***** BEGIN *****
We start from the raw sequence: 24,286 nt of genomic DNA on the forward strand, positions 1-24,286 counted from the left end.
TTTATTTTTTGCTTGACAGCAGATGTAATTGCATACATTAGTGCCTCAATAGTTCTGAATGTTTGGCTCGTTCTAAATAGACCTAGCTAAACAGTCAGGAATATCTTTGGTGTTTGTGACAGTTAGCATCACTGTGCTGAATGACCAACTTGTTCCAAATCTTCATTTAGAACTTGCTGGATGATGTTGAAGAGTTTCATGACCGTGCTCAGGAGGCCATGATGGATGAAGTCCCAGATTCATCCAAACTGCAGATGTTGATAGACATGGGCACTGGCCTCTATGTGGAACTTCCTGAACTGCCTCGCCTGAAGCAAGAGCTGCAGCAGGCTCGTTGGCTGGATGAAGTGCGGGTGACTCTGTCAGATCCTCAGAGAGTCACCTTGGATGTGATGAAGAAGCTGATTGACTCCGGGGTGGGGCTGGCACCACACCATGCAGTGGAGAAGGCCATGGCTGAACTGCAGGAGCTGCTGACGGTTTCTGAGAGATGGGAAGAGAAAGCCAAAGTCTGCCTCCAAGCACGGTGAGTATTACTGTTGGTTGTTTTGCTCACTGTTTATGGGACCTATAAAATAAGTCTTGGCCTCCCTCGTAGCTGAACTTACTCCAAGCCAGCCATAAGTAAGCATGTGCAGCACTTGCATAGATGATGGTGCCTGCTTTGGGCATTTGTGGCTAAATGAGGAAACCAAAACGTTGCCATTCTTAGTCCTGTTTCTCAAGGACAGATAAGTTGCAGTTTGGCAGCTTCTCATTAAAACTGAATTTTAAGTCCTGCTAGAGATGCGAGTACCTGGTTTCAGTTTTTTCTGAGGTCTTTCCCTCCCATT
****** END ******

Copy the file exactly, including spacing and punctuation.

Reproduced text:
We start from the raw sequence: 24,286 nt of genomic DNA on the forward strand, positions 1-24,286 counted from the left end.
TTTATTTTTTGCTTGACAGCAGATGTAATTGCATACATTAGTGCCTCAATAGTTCTGAATGTTTGGCTCGTTCTAAATAGACCTAGCTAAACAGTCAGGAATATCTTTGGTGTTTGTGACAGTTAGCATCACTGTGCTGAATGACCAACTTGTTCCAAATCTTCATTTAGAACTTGCTGGATGATGTTGAAGAGTTTCATGACCGTGCTCAGGAGGCCATGATGGATGAAGTCCCAGATTCATCCAAACTGCAGATGTTGATAGACATGGGCACTGGCCTCTATGTGGAACTTCCTGAACTGCCTCGCCTGAAGCAAGAGCTGCAGCAGGCTCGTTGGCTGGATGAAGTGCGGGTGACTCTGTCAGATCCTCAGAGAGTCACCTTGGATGTGATGAAGAAGCTGATTGACTCCGGGGTGGGGCTGGCACCACACCATGCAGTGGAGAAGGCCATGGCTGAACTGCAGGAGCTGCTGACGGTTTCTGAGAGATGGGAAGAGAAAGCCAAAGTCTGCCTCCAAGCACGGTGAGTATTACTGTTGGTTGTTTTGCTCACTGTTTATGGGACCTATAAAATAAGTCTTGGCCTCCCTCGTAGCTGAACTTACTCCAAGCCAGCCATAAGTAAGCATGTGCAGCACTTGCATAGATGATGGTGCCTGCTTTGGGCATTTGTGGCTAAATGAGGAAACCAAAACGTTGCCATTCTTAGTCCTGTTTCTCAAGGACAGATAAGTTGCAGTTTGGCAGCTTCTCATTAAAACTGAATTTTAAGTCCTGCTAGAGATGCGAGTACCTGGTTTCAGTTTTTTCTGAGGTCTTTCCCTCCCATT